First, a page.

Freedom of speech applies to all Americans – United States citizens. There are no exceptions. However, employers may restrict speech by an employee on the clock so that such speech is not misinterpreted as being the employee representing the position of the employer if different than that of the employee or if such speech can result in harm to the business of the company. Same employee should be free to express opinions while not on the clock of the employer, not on the property of the employer, and not in the uniform (if any) of the employer. This should extend to the employee’s personal use of the Internet such as Facebook and Twitter, for which the employer can’t restrict. When all employees stand together (or kneel together in protest) with consent of the employer taking the same position on an issue, then that is acceptable – Freedom of Speech extends to such employers.
What is it that the NFL players are protesting? Police brutality. It’s not anti-American, anti-anthem, anti-country, or anti-flag for any individual, employer, company, or organization to protest police brutality. It is in fact police brutality that is anti-American, not the people protesting such unacceptable behavior. Being against brutality does not mean those who are protesting are anti-police, because most protesters know there are good people in law enforcement who do not engage in brutality or murdering unarmed Americans.
President Trump believes the police should be free to use any force necessary without question and without any consequences to police. He favors militarization and nationalization – federalizing – police, as a kind of police state. Trump considers protests against police to be anti-American, and that people who protest against police for any reason should not be protected by the First Amendment of the US Constitution.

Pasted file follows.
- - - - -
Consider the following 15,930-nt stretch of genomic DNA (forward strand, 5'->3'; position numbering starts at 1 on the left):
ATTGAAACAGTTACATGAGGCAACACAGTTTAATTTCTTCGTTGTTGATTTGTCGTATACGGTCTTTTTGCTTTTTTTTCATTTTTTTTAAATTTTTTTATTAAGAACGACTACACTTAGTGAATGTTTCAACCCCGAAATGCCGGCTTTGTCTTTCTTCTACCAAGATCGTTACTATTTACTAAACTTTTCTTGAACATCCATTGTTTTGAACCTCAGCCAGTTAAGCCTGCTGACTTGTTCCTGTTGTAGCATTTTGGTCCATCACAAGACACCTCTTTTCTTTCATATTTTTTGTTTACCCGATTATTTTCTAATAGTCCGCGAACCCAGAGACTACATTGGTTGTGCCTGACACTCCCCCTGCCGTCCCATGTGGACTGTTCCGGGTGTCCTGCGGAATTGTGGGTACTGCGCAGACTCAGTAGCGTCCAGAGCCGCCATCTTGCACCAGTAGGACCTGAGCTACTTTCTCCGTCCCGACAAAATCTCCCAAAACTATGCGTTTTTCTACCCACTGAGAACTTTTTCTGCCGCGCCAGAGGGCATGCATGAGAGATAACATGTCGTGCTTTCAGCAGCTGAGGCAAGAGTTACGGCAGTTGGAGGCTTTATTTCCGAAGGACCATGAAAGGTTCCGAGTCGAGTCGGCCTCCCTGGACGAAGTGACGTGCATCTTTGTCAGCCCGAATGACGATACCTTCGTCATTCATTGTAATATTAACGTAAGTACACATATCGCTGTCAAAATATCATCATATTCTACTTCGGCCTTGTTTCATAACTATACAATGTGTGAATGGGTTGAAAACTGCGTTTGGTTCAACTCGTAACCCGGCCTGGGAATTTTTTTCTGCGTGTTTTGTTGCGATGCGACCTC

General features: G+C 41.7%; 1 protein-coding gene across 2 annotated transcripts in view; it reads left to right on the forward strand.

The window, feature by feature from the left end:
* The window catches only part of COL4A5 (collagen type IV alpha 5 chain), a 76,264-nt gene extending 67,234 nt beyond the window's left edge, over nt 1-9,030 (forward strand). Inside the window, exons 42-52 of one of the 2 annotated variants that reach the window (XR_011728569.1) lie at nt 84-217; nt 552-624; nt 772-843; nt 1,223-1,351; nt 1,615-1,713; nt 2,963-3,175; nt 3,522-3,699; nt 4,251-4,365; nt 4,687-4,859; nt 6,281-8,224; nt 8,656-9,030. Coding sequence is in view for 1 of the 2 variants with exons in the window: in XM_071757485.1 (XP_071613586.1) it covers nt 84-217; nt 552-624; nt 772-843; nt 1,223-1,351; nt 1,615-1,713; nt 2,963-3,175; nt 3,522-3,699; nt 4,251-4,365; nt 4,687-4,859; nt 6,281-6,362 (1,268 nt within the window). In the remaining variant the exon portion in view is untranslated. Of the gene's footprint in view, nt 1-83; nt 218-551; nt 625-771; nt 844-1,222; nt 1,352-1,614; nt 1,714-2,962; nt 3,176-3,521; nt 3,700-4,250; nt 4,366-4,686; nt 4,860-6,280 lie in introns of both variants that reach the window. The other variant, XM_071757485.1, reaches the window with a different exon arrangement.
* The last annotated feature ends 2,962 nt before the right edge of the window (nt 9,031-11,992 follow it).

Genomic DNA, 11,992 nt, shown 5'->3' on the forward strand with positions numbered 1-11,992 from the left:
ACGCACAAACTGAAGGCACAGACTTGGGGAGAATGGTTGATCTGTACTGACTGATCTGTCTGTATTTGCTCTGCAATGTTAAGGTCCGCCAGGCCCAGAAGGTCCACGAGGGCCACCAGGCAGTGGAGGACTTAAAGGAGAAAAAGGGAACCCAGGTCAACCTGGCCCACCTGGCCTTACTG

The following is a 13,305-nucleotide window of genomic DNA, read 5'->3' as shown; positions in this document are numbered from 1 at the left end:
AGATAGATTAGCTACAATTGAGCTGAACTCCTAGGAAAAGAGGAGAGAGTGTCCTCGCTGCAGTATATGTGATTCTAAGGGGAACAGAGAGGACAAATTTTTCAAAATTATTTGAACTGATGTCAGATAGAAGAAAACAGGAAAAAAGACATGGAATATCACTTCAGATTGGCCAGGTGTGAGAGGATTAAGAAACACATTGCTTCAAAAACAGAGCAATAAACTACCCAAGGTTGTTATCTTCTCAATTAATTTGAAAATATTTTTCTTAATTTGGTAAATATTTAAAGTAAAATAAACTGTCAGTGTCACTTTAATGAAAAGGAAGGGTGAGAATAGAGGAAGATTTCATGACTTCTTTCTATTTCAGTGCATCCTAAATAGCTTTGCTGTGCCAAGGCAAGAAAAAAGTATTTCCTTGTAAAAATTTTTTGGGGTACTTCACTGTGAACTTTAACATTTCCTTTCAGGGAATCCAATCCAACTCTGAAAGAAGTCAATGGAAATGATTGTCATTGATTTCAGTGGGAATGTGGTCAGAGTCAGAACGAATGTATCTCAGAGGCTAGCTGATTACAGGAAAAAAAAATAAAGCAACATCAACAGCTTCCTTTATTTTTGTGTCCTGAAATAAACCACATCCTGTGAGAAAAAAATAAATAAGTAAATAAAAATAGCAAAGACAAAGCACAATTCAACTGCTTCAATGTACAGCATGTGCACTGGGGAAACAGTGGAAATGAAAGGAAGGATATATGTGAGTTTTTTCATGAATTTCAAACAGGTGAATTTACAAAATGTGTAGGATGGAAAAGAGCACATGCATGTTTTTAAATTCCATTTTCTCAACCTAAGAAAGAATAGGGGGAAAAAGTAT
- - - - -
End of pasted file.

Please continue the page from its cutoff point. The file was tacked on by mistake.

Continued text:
I favor Freedom of Speech. Even so, I believe there is a right place and time for everything, including such protests. Most people turn on the TV to a football game because they want to watch a football game, not to watch protests on any issues. I believe the NFL players should not engage in such protests during the broadcast of a game. Instead, they should make an informative video, post it to YouTube, then promote it at Facebook, Twitter, and via other Internet options. I believe it is a mistake for NFL players to tie in our flag and national anthem with protests against police brutality or any other issues being protested, because it shifts the focus from police to the flag and anthem – making the protesters appear to be anti-American when in fact they are pro-American.
Editorial Article by Jim Lantern, Centrist Independent Voter in Norman, Oklahoma
9:00am CT Tuesday – 26 September 2017